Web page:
It could be interesting to compare number of accidents/number of vehicles then and now, too. Problem is, in the 60’s, not all accidents were identified and listed for statistical studies…. by insurances companies… in order to increase regularly our premiums. 😛
    But, the roads where really dangerous then, indeed. Some (many) crossroads were famous serial killers.

    • oregon expat says:

      Those increasing traffic costs(everywhere) drive me Mad, at Max speed.

      Well said!

    • Inge says:

      Maybe kilometers driven would be better than the number of cars. Nowadays there are cars (seconds, thirds,..) that are barely being driven.

      But what i wanted to mention is that today the number of accidents is correctly registered either. Here in Belgium the estimate is that about 10% of the dead aren’t registered, 50% of the badly wounded and you don’t want to know about the accidents themselves. There is a huge missing of information.. Why? Because every accident leads to an increase in your insurance, so you don’t report what you don’t have to. 🙂 So i’m not sure we have really improved so much.. back then every accident was a ‘local’ news-item, now…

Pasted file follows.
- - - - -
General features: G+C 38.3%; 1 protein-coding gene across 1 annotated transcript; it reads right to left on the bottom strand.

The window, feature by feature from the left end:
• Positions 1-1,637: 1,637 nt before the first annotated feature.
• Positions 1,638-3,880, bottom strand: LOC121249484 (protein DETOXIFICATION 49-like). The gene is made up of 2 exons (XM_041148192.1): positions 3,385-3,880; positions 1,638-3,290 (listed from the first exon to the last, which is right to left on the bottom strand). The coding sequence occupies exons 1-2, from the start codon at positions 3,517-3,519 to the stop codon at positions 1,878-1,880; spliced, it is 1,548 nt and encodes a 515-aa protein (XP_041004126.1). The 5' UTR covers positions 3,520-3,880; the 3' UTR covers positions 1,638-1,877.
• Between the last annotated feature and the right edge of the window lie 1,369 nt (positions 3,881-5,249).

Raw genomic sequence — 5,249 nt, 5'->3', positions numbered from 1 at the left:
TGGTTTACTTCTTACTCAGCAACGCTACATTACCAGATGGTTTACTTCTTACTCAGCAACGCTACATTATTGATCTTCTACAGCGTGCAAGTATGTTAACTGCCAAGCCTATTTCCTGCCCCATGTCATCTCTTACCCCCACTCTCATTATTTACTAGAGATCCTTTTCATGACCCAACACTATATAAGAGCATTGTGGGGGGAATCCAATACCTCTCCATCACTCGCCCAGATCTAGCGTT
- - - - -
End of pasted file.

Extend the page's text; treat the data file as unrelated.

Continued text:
• oregon expat says:

        Good point about the second and third cars, but how the heck are fatal crashes not reported? It’s kind of hard to get rid of the evidence.

        • Inge says:

          The registered ‘dead’ are by definition those that die sometime in the accident or during the next 30 days. If that person survives just a bit longer they are not registered as dead.

          Secondly, and according to research usually between family-members, sometimes accidents happen not on the public road but on private terrain. Family (sometimes) tries to represent it as something else but not an accident (insurance again), so depending on the police-results, it actually doesn’t get a qualifier as accident though it happened with a car,…

          If memory serves me right, Europe uses similar quotes for unregistration for most countries that have a ‘good’ registering policy. For a couple of countries however it’s even higher.

  2. xenatuba says:

    I don’t know about stats…I have to assume that most events are under reported. I do know about the engineering in vehicles today. Crashes that were fatal crashes 15 or 20 years ago are now walk aways. There are more cars on the road, and they are traveling WAY faster than ever. I suspect that traffic engineering has improved many roadways and sight lines. Medical response is much better, and the advances in ER care also save lives.